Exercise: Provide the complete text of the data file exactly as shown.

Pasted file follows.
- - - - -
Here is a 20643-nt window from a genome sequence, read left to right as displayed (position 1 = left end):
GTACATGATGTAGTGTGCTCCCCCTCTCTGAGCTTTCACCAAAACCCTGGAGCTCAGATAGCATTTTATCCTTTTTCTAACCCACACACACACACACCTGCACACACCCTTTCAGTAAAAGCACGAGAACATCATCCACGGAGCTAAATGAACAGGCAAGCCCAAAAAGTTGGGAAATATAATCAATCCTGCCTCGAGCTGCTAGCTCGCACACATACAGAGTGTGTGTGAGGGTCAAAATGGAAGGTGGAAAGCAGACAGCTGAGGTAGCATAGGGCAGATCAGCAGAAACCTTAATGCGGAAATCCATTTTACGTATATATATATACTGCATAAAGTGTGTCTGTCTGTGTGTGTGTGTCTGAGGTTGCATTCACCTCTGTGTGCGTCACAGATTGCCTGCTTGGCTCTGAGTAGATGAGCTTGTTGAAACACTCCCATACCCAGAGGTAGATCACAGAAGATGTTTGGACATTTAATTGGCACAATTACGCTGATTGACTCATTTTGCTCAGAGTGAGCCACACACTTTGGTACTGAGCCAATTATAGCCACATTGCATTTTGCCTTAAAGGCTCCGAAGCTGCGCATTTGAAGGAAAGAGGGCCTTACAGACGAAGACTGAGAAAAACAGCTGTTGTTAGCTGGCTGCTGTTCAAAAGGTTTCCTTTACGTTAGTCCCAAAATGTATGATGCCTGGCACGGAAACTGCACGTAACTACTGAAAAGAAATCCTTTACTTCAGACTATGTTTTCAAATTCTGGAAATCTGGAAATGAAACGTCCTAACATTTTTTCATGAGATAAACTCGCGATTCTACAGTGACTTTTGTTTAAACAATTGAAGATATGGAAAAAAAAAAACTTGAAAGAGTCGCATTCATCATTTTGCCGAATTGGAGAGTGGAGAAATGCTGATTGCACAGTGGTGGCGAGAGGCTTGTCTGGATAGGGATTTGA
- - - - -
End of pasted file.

Here is a 20643-nt window from a genome sequence, read left to right as displayed (position 1 = left end):
GTACATGATGTAGTGTGCTCCCCCTCTCTGAGCTTTCACCAAAACCCTGGAGCTCAGATAGCATTTTATCCTTTTTCTAACCCACACACACACACACCTGCACACACCCTTTCAGTAAAAGCACGAGAACATCATCCACGGAGCTAAATGAACAGGCAAGCCCAAAAAGTTGGGAAATATAATCAATCCTGCCTCGAGCTGCTAGCTCGCACACATACAGAGTGTGTGTGAGGGTCAAAATGGAAGGTGGAAAGCAGACAGCTGAGGTAGCATAGGGCAGATCAGCAGAAACCTTAATGCGGAAATCCATTTTACGTATATATATATACTGCATAAAGTGTGTCTGTCTGTGTGTGTGTGTCTGAGGTTGCATTCACCTCTGTGTGCGTCACAGATTGCCTGCTTGGCTCTGAGTAGATGAGCTTGTTGAAACACTCCCATACCCAGAGGTAGATCACAGAAGATGTTTGGACATTTAATTGGCACAATTACGCTGATTGACTCATTTTGCTCAGAGTGAGCCACACACTTTGGTACTGAGCCAATTATAGCCACATTGCATTTTGCCTTAAAGGCTCCGAAGCTGCGCATTTGAAGGAAAGAGGGCCTTACAGACGAAGACTGAGAAAAACAGCTGTTGTTAGCTGGCTGCTGTTCAAAAGGTTTCCTTTACGTTAGTCCCAAAATGTATGATGCCTGGCACGGAAACTGCACGTAACTACTGAAAAGAAATCCTTTACTTCAGACTATGTTTTCAAATTCTGGAAATCTGGAAATGAAACGTCCTAACATTTTTTCATGAGATAAACTCGCGATTCTACAGTGACTTTTGTTTAAACAATTGAAGATATGGAAAAAAAAAAACTTGAAAGAGTCGCATTCATCATTTTGCCGAATTGGAGAGTGGAGAAATGCTGATTGCACAGTGGTGGCGAGAGGCTTGTCTGGATAGGGATTTGA